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BMC Public Health

, 6:108

First Online: 26 April 2006Received: 05 December 2005Accepted: 26 April 2006DOI: 10.1186-1471-2458-6-108

Cite this article as: Challen, K. & Walter, D. BMC Public Health 2006 6: 108. doi:10.1186-1471-2458-6-108


BackgroundSince October 2002 in the UK Primary Care Trusts PCTs have had statutory responsibility for having and maintaining a Major Incident plan and since 2005 they have been obliged to co-operate with other responders to an incident. We aimed to establish the number of beds in our Trust which could be freed up over set periods of time in the event of a major incident and the nature and quantity of support which might be required from PCTs in order to achieve this.

MethodsRepeated survey over 12 days in 3 months of hospital bed occupancy by type of condition and discharge capacity in an 855-bed UK tertiary teaching hospital also providing secondary care services. Outcome measures were bed spaces which could be generated, timescale over which this could happen and level and type of PCT support which would be required to achieve this.

ResultsMean beds available were 78 immediately, a further 69 in 1–4 hours and a further 155 in 4–12 hours, generating a total of 302 beds 36% of hospital capacity within 12 hours of an incident. This would require support from a PCT of 150,000 population of 10 nursing care beds, 20 therapy-supported intermediate care beds, and 25 care packages in patients- own homes.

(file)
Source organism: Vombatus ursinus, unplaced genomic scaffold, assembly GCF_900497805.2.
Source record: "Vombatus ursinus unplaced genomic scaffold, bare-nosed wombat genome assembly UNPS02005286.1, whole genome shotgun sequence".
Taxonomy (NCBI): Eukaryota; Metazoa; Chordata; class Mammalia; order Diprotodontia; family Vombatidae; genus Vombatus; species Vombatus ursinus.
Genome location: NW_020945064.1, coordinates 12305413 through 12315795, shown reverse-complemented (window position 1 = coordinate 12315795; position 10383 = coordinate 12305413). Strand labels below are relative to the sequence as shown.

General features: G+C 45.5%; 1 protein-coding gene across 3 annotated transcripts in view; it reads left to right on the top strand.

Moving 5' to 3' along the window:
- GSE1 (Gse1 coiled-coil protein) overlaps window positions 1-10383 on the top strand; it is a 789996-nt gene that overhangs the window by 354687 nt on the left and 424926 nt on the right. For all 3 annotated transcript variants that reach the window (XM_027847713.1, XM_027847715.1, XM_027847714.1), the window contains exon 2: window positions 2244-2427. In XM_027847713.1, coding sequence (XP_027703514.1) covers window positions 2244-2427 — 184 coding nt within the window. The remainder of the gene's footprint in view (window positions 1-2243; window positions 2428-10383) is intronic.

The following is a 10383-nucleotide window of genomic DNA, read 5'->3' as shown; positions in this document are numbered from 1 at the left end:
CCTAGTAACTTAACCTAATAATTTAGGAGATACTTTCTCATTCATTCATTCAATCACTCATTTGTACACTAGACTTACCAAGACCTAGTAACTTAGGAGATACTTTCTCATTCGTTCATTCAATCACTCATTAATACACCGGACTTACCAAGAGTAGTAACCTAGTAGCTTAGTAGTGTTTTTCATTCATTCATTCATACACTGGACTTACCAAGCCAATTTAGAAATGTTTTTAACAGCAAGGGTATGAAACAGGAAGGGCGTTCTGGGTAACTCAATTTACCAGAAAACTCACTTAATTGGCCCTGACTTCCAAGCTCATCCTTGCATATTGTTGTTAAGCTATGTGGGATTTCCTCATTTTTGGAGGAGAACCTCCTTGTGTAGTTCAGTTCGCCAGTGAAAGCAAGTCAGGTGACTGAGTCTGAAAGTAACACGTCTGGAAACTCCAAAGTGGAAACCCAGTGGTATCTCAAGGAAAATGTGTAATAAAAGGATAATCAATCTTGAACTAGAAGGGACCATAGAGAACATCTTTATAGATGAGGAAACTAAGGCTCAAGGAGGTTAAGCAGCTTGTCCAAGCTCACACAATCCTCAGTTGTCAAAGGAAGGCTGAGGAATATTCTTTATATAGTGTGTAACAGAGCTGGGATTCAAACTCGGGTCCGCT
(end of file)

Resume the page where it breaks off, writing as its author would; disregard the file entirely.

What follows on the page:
ConclusionIn order to fulfill the requirements of the Civil Contingencies Act 2004, PCTs should plan to have surge capacity in the order of 30 residential placements and 25 community support packages per 150,000 population to support Acute Trusts in the event of a major incident.

Electronic supplementary materialThe online version of this article doi:10.1186-1471-2458-6-108 contains supplementary material, which is available to authorized users.

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Autor: Kirsty Challen - Darren Walter


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